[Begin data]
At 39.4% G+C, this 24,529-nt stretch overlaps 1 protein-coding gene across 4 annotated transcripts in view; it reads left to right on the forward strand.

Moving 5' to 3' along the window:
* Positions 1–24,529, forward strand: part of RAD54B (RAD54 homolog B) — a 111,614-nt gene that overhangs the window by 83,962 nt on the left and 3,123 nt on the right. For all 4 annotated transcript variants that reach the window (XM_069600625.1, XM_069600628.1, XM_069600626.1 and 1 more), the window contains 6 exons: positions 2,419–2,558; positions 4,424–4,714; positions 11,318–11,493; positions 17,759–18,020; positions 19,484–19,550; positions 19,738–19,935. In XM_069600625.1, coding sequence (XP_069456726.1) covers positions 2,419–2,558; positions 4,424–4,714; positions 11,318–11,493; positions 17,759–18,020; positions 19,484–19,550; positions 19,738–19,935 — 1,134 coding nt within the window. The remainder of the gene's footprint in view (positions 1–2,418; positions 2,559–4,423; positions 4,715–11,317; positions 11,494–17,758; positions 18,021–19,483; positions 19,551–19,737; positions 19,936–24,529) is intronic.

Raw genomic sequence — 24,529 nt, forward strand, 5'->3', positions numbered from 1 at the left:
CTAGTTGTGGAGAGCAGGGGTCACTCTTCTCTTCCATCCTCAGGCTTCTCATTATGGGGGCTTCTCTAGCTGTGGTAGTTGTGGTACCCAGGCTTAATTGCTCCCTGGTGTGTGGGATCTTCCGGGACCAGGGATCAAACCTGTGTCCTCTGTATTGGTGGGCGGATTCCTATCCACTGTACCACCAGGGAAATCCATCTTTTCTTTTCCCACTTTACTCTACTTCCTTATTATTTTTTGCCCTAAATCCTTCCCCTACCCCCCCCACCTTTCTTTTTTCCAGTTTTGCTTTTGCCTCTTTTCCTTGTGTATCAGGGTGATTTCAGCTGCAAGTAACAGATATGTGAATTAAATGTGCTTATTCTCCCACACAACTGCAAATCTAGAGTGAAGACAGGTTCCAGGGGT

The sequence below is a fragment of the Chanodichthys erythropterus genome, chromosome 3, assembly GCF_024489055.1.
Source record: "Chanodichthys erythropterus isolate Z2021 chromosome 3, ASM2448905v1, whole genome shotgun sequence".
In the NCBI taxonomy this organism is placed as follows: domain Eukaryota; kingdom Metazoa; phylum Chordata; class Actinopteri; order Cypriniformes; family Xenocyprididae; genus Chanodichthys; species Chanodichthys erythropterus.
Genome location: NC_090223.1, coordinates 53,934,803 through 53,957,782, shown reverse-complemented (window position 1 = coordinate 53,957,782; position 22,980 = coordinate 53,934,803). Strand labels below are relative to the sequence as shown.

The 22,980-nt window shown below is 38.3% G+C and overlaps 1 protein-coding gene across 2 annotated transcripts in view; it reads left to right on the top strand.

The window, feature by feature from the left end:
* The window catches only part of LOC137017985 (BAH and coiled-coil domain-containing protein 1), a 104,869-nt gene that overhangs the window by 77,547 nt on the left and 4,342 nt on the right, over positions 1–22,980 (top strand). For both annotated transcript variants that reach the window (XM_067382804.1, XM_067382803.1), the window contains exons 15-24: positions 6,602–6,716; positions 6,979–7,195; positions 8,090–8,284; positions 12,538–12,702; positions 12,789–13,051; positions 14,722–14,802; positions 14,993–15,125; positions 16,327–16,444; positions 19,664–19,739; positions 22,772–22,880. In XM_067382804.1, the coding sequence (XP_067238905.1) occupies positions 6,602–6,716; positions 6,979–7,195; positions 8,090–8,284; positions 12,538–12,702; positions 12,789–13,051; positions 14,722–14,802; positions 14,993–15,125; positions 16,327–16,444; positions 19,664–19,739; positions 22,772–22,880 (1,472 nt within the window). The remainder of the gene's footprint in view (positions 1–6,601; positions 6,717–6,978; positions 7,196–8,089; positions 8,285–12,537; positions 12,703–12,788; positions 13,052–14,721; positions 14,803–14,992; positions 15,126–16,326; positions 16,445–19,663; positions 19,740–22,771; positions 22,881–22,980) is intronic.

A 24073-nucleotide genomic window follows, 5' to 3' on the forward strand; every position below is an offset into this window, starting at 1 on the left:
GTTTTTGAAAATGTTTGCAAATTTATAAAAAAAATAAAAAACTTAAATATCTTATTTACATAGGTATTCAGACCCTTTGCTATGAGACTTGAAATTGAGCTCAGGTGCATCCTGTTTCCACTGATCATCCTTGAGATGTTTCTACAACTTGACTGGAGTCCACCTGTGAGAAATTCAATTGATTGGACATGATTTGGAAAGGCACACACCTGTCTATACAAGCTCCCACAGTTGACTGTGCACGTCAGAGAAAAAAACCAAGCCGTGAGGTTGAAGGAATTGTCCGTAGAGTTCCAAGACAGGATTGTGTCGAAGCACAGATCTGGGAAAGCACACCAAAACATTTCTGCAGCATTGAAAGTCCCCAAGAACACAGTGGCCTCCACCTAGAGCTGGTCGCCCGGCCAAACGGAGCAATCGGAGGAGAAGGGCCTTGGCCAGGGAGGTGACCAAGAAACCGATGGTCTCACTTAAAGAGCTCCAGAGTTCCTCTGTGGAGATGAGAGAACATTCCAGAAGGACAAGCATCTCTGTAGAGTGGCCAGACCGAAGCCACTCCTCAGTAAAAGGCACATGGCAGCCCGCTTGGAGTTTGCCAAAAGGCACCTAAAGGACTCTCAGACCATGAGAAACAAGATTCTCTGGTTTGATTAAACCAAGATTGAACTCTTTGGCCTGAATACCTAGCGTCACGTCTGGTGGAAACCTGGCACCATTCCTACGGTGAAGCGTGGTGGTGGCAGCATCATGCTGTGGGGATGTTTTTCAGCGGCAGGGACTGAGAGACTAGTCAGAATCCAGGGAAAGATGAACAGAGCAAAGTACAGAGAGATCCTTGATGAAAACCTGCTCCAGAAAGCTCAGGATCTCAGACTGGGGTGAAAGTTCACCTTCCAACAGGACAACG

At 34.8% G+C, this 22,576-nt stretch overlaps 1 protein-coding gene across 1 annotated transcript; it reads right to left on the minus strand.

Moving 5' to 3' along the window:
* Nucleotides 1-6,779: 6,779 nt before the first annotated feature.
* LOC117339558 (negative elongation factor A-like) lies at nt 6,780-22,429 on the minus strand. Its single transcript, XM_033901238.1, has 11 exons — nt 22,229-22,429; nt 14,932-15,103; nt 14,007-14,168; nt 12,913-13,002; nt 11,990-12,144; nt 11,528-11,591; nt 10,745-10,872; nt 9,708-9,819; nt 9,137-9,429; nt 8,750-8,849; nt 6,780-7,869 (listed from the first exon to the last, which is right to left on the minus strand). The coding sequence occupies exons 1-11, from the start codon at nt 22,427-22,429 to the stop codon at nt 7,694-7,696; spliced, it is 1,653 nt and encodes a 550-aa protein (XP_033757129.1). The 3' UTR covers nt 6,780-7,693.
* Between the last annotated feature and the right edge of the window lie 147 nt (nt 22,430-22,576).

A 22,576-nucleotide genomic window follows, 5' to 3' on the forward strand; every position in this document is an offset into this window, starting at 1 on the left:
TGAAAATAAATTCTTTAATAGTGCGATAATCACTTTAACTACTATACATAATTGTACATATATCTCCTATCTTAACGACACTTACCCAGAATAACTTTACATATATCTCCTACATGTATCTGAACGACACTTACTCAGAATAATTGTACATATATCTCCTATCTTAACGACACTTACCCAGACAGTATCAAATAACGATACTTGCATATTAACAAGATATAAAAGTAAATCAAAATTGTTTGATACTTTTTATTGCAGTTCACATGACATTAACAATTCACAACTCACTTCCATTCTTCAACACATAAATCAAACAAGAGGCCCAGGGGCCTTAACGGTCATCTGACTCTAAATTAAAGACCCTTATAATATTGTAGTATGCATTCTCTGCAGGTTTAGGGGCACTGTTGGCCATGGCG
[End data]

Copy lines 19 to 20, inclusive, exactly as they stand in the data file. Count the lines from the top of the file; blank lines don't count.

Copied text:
* Between the last annotated feature and the right edge of the window lie 147 nt (nt 22,430-22,576).

A 22,576-nucleotide genomic window follows, 5' to 3' on the forward strand; every position in this document is an offset into this window, starting at 1 on the left: